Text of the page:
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Dublin: 7°C Tuesday 11 May 2021

'I've been to World Cups but that game was just unbelievable. What a day'

Australian scrum-half Chris Whitaker was a key man as Leinster won the 2009 Heineken Cup.

HIS JOB WITH the Waratahs in Super Rugby meant Chris Whitaker missed the 10-year reunion of Leinster’s 2009 Heineken Cup success this time last year, so a visit to Dublin remains high on the Australian’s to-do list.

The Sydney native has an enduring grá for the city even though he hasn’t been back since leaving in 2010 after four years with Leinster.

As much as the rise towards the province’s first Heineken Cup on the pitch, Whitaker remembers the good times off it.

leo-cullen-and-chris-whitaker-lift-the-heineken-cup-trophy Leo Cullen and Chris Whitaker lift the 2009 Heineken Cup for Leinster. Source: Billy Stickland/INPHO

One of his daughters was born in Dublin and holds an Irish passport. He fondly recalls being up at the Blue Light pub overlooking the city, himself and his wife, Alison, listening to the live music as the Whitaker kids danced in front of the fire.

The Leinster players would often head up to the same pub to celebrate wins, supping away on a few pints of Guinness, with Stephen Keogh sometimes pulling out his tin whistle to play a few tunes, Shane Jennings leading the sing-alongs.

Whitaker loved the city too. The people. The little old pubs. The history of the place.

“In Australia, we obviously have the traditional owners of the land and they’ve been here a long, long time but in terms of buildings and that sort of stuff, there’s not a great deal of history here,” explains Whitaker on the phone from Sydney, where the Waratahs are now back in training ahead of a possible return to playing derby games in early July.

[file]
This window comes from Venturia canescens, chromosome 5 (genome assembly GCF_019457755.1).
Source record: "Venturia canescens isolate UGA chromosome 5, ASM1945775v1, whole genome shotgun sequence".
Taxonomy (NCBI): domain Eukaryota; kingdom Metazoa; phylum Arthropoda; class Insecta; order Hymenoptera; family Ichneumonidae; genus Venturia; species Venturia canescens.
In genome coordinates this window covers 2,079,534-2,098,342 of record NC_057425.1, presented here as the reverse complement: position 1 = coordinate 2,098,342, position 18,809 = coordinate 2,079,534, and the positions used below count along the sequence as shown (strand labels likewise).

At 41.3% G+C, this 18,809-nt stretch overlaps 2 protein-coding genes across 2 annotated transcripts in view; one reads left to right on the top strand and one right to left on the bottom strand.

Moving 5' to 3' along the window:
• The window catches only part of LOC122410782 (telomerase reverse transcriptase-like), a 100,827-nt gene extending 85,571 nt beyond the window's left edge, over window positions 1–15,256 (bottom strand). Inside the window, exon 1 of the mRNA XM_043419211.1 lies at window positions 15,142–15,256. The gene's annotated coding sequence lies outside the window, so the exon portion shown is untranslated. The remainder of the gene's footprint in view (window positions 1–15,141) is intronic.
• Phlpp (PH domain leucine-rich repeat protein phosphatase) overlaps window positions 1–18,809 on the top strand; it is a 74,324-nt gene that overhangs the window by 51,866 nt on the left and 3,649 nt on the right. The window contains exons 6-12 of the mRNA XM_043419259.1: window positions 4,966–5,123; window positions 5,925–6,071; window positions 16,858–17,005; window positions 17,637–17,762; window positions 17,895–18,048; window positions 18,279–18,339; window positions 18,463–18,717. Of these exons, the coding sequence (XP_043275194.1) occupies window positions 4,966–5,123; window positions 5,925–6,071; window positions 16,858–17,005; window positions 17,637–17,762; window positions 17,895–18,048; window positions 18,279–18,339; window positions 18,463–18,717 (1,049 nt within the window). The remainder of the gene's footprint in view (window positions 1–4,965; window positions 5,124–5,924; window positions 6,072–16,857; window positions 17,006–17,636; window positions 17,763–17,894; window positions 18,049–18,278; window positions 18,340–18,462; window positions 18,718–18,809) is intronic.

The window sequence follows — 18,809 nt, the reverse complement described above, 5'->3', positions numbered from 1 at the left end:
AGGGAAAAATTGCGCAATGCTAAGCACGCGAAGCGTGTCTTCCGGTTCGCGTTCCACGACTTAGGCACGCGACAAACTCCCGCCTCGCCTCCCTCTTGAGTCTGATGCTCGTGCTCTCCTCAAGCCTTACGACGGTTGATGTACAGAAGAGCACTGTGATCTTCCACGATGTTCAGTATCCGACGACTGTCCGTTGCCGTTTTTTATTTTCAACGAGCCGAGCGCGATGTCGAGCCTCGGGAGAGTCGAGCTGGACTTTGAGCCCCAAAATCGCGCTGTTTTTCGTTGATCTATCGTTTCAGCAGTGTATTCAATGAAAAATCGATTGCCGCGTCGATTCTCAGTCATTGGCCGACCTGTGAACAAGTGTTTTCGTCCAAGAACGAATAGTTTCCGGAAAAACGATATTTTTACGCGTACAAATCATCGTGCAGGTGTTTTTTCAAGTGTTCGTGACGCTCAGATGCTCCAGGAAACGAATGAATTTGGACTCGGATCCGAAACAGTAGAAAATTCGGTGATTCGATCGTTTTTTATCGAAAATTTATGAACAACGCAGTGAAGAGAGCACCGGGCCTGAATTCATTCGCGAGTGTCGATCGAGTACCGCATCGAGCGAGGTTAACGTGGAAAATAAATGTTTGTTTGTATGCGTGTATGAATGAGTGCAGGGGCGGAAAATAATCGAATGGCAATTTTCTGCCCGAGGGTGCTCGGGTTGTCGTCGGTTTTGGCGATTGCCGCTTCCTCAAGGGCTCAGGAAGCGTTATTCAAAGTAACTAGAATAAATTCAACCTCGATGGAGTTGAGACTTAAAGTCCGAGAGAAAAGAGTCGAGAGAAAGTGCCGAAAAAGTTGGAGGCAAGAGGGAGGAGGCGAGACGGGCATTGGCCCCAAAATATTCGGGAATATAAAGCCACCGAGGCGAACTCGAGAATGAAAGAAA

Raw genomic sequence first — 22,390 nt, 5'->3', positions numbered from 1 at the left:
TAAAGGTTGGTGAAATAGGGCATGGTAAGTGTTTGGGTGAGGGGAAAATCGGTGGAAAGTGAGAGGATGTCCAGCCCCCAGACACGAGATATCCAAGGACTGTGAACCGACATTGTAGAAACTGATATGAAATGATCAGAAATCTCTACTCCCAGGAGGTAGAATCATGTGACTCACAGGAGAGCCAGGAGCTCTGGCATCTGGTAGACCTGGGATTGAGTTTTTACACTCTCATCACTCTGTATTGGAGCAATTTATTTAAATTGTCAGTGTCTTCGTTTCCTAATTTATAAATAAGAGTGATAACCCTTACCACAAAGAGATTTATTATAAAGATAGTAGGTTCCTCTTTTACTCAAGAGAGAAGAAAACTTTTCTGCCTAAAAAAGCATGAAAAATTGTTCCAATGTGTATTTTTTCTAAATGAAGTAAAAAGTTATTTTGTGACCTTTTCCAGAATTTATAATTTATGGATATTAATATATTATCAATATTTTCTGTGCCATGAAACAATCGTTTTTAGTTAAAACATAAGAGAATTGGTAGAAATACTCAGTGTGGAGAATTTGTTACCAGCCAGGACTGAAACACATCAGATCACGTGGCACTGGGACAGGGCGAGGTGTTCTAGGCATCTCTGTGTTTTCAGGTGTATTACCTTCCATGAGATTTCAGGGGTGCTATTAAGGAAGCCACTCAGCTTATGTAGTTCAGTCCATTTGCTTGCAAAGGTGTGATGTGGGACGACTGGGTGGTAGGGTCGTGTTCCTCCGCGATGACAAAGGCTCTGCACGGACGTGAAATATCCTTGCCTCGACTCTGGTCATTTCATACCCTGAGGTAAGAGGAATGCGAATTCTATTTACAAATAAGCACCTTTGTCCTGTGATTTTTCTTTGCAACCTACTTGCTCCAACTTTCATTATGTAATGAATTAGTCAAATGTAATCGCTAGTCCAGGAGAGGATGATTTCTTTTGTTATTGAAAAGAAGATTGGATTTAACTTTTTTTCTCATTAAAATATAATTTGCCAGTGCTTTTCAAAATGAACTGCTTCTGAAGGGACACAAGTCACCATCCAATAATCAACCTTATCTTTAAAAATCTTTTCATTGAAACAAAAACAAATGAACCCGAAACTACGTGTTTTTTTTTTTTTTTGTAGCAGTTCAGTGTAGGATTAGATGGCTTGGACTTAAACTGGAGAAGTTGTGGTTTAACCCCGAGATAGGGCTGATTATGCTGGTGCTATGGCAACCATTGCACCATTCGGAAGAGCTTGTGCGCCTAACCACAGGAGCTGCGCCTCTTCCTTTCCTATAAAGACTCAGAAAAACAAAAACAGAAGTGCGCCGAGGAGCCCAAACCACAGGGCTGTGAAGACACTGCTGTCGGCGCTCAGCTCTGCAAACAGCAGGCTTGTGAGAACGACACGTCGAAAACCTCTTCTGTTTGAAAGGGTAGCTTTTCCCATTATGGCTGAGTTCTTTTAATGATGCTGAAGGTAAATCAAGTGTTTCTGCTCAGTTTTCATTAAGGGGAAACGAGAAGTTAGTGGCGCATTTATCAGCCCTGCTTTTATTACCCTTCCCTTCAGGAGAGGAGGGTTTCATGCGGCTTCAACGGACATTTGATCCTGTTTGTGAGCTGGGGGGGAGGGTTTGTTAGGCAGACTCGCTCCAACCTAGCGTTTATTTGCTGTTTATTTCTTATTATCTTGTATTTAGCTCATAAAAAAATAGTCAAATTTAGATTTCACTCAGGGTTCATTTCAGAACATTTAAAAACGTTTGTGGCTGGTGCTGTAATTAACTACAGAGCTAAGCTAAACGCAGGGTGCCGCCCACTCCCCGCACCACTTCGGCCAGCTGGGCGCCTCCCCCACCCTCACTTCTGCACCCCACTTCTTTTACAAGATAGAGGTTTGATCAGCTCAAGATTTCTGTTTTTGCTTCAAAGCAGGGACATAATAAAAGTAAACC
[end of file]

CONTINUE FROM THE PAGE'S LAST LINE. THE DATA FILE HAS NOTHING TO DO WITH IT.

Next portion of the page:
“You go to Dublin and you’ve got buildings and pubs that are probably older than parts of Australia after settlement. I just love the whole vibe of the place.”

There were surfing trips to the west coast of Ireland – Whitaker’s brother, Tom, is a professional surfer – while he reckons the family saw 12 or 13 different countries in their first year in Europe alone. Any free time meant jumping on a plane to see more of it.

So life was good away from the rugby and it certainly helped that the stuff on the pitch went well too. Whitaker reckons his timing was fortunate, but he played a pivotal role in Leinster becoming champions of Europe under Michael Cheika.

The scrum-half was 31 when he signed for Leinster in 2006, bringing with him 31 Australia caps – a total that would have been much higher but for being of the same era as George Gregan.

The connection in Leinster was fellow Randwick men Cheika and backs coach David Knox, both of whom Whitaker had played with and been coached by at their home club in Sydney. The Wallabies scrum-half didn’t need much convincing when Cheika called.